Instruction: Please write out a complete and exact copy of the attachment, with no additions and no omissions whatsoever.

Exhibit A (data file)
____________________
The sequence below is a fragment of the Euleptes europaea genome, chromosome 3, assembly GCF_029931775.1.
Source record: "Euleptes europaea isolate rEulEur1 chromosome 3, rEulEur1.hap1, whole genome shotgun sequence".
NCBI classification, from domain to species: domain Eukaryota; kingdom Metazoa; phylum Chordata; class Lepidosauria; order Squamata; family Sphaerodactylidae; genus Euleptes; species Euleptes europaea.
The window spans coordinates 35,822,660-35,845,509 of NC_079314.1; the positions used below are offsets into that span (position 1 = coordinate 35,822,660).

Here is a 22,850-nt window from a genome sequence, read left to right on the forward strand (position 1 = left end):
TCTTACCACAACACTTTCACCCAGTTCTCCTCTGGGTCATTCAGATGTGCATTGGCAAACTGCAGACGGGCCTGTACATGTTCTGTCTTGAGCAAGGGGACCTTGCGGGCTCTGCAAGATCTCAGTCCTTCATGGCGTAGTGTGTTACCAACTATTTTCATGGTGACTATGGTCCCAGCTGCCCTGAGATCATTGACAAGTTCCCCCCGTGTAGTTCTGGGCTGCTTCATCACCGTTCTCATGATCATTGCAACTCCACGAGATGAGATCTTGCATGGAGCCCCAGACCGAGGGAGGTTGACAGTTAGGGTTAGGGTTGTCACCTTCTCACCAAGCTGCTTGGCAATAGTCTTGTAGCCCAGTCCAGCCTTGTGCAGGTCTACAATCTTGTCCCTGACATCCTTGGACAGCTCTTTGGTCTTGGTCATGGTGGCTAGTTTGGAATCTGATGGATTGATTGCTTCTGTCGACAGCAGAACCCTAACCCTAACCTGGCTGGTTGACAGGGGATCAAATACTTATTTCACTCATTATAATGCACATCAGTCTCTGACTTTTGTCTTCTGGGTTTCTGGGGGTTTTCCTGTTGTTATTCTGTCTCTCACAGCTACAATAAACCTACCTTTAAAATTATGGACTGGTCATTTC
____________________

The sequence below is a fragment of the Euleptes europaea genome, chromosome 3, assembly GCF_029931775.1.
Source record: "Euleptes europaea isolate rEulEur1 chromosome 3, rEulEur1.hap1, whole genome shotgun sequence".
NCBI classification, from domain to species: domain Eukaryota; kingdom Metazoa; phylum Chordata; class Lepidosauria; order Squamata; family Sphaerodactylidae; genus Euleptes; species Euleptes europaea.
The window spans coordinates 35,822,660-35,845,509 of NC_079314.1; the positions used below are offsets into that span (position 1 = coordinate 35,822,660).

Here is a 22,850-nt window from a genome sequence, read left to right on the forward strand (position 1 = left end):
TCTTACCACAACACTTTCACCCAGTTCTCCTCTGGGTCATTCAGATGTGCATTGGCAAACTGCAGACGGGCCTGTACATGTTCTGTCTTGAGCAAGGGGACCTTGCGGGCTCTGCAAGATCTCAGTCCTTCATGGCGTAGTGTGTTACCAACTATTTTCATGGTGACTATGGTCCCAGCTGCCCTGAGATCATTGACAAGTTCCCCCCGTGTAGTTCTGGGCTGCTTCATCACCGTTCTCATGATCATTGCAACTCCACGAGATGAGATCTTGCATGGAGCCCCAGACCGAGGGAGGTTGACAGTTAGGGTTAGGGTTGTCACCTTCTCACCAAGCTGCTTGGCAATAGTCTTGTAGCCCAGTCCAGCCTTGTGCAGGTCTACAATCTTGTCCCTGACATCCTTGGACAGCTCTTTGGTCTTGGTCATGGTGGCTAGTTTGGAATCTGATGGATTGATTGCTTCTGTCGACAGCAGAACCCTAACCCTAACCTGGCTGGTTGACAGGGGATCAAATACTTATTTCACTCATTATAATGCACATCAGTCTCTGACTTTTGTCTTCTGGGTTTCTGGGGGTTTTCCTGTTGTTATTCTGTCTCTCACAGCTACAATAAACCTACCTTTAAAATTATGGACTGGTCATTTC